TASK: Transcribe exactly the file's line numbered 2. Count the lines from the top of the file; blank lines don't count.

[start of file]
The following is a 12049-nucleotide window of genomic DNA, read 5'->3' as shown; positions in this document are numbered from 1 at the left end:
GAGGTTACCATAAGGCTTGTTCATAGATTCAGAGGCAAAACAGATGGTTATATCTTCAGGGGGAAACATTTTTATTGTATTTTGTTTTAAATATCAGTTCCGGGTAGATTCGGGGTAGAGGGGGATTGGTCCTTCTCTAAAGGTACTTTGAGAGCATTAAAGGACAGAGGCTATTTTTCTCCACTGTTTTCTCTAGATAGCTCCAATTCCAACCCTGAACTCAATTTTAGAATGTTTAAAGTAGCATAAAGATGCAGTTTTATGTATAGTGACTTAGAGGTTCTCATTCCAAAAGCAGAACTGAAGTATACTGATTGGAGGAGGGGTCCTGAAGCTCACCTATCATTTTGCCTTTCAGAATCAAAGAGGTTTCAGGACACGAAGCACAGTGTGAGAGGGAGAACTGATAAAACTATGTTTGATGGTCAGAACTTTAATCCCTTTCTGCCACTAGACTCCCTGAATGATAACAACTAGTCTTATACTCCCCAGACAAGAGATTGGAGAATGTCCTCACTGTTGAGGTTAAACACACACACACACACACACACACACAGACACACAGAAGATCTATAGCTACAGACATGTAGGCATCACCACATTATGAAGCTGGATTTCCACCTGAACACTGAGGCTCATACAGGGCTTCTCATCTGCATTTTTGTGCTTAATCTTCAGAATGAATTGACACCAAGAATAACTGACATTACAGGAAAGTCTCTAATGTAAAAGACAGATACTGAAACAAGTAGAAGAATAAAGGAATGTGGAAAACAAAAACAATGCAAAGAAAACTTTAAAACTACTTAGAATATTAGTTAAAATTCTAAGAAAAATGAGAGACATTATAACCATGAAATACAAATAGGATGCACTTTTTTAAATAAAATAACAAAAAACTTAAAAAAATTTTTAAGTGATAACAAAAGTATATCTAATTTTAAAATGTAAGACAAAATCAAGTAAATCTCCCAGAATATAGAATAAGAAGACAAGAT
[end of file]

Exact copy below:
GAGGTTACCATAAGGCTTGTTCATAGATTCAGAGGCAAAACAGATGGTTATATCTTCAGGGGGAAACATTTTTATTGTATTTTGTTTTAAATATCAGTTCCGGGTAGATTCGGGGTAGAGGGGGATTGGTCCTTCTCTAAAGGTACTTTGAGAGCATTAAAGGACAGAGGCTATTTTTCTCCACTGTTTTCTCTAGATAGCTCCAATTCCAACCCTGAACTCAATTTTAGAATGTTTAAAGTAGCATAAAGATGCAGTTTTATGTATAGTGACTTAGAGGTTCTCATTCCAAAAGCAGAACTGAAGTATACTGATTGGAGGAGGGGTCCTGAAGCTCACCTATCATTTTGCCTTTCAGAATCAAAGAGGTTTCAGGACACGAAGCACAGTGTGAGAGGGAGAACTGATAAAACTATGTTTGATGGTCAGAACTTTAATCCCTTTCTGCCACTAGACTCCCTGAATGATAACAACTAGTCTTATACTCCCCAGACAAGAGATTGGAGAATGTCCTCACTGTTGAGGTTAAACACACACACACACACACACACACACAGACACACAGAAGATCTATAGCTACAGACATGTAGGCATCACCACATTATGAAGCTGGATTTCCACCTGAACACTGAGGCTCATACAGGGCTTCTCATCTGCATTTTTGTGCTTAATCTTCAGAATGAATTGACACCAAGAATAACTGACATTACAGGAAAGTCTCTAATGTAAAAGACAGATACTGAAACAAGTAGAAGAATAAAGGAATGTGGAAAACAAAAACAATGCAAAGAAAACTTTAAAACTACTTAGAATATTAGTTAAAATTCTAAGAAAAATGAGAGACATTATAACCATGAAATACAAATAGGATGCACTTTTTTAAATAAAATAACAAAAAACTTAAAAAAATTTTTAAGTGATAACAAAAGTATATCTAATTTTAAAATGTAAGACAAAATCAAGTAAATCTCCCAGAATATAGAATAAGAAGACAAGAT